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Year : 2011  |  Volume : 55  |  Issue : 2  |  Page : 177-180  

Anaesthesia for the separation of conjoined twins

Department of Anaesthesiology and Critical Care, PT.J.N.M. Medical College and Dr. Bram Hospital, Raipur, Chhattisgarh, India

Date of Web Publication22-Apr-2011

Correspondence Address:
Jaya Lalwani
"Dani Bhawan", Near Nirankari Bhawan,Idgah Bhata, Raipur - 492 001, Chhattisgarh
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Source of Support: None, Conflict of Interest: None

DOI: 10.4103/0019-5049.79902

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Thoraco-omphalopagus is one of the most common type of conjoint twins accounting for 74% cases of conjoint twins. We report the anaesthetic management for successful separation of thoraco-omphalopagus conjoint twins, both of them surviving till date. We highlight the responsibility of anaesthesia team in anaesthetising the two individual patients simultaneously, need of careful monitoring and anticipation of complications like massive blood loss, hypotension, hypokalemia, hypoxia and hypercabia. Detailed description of successful management is reported.

Keywords: Anaesthesia, conjoint twins, thoraco-omphalopagus

How to cite this article:
Lalwani J, Dubey K P, Shah P. Anaesthesia for the separation of conjoined twins. Indian J Anaesth 2011;55:177-80

How to cite this URL:
Lalwani J, Dubey K P, Shah P. Anaesthesia for the separation of conjoined twins. Indian J Anaesth [serial online] 2011 [cited 2021 Jan 28];55:177-80. Available from: https://www.ijaweb.org/text.asp?2011/55/2/177/79902

   Introduction Top

Conjoined twins, one of the most fascinating human malformations, have been worshipped as gods and feared as monsters. They are said to result from an aberrant twinning process with incomplete fission of the zygote's primitive streak at 20 days ovulation. [1],[2] Their incidences are very rare (1:200,000) live births. [3] Classification of conjoined twins is based on the site of union as thorax-40% (thoracopagus), upper abdomen-(xiphopagus), lower abdomen-33% (omphalopagus), sacrum-19% (pyopagus), pelvis-6% (ischiopagus) or skull-2% (craniopagus). [4] Thoraco-omphalopagus is one of the most common types accounting for 74% cases. Inspite of their rare occurrence several successful operative separations have been reported. [5],[6],[7],[8],[9],[10],[11] Twinning is more common in Indian and African populations than in Caucasians. [11] We report the anaesthetic management of successful separation of thoraco-omphalopagus conjoined twins with both of them surviving till date.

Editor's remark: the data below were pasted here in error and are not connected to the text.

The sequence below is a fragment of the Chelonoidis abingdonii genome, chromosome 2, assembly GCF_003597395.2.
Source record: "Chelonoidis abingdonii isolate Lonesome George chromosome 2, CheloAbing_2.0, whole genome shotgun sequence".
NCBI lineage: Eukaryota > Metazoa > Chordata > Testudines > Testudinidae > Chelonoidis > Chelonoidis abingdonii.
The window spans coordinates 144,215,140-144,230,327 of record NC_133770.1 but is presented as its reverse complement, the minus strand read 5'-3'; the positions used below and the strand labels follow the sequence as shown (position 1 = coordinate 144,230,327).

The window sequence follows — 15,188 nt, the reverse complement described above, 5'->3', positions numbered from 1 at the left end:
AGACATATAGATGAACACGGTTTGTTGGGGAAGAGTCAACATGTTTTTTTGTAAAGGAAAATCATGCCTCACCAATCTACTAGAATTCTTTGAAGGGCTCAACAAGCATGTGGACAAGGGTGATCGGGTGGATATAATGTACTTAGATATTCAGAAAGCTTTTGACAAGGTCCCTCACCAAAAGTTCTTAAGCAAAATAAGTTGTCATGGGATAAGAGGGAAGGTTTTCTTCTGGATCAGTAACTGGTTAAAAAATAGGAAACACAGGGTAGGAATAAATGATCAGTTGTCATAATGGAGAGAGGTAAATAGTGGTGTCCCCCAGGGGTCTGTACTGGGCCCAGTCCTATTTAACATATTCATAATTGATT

Case Report Top

6 days old male twins weighing 3 kgs were admitted to our hospital and they were posted for surgery at 10 month of age when they were weighing 17 kgs.

They were thoraco-omphalopagus twins, joined ventrally from the manubrium sterni to umbilicus [Figure 1]. For evaluation of the extent of shared organ systems the twins were anaesthetised twice before undergoing surgery, once for undergoing spiral computerized tomography (CT) scan with contrast at 15 days and magnetic resonance imaging (MRI) at 45 days of age. The twins were named R1 and R2 to avoid confusion. At each occasion separate intravenous (i.v.) lines were secured and i.v atropine (0.15 mg) and i.v midazolam was given for premedication to R1. No appreciable change was noticed in the level of consciousness in R2 suggesting little cross-circulation. R2 was also premedicated and i.v ketamine was given to both with oxygen supplementation by mask. CT scan revealed two separate livers in each baby with fused anterior surface [Figure 2]. Separate major hepatic veins were present in each liver with no major anastomosing vessels across the liver. Hearts, spleens, kidneys appeared independent and well functioning in both. MRI and ultasonography findings confirmed the findings of CT scan.
Figure 1: Twins at 9 months

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Figure 2: Computerise Tomography scan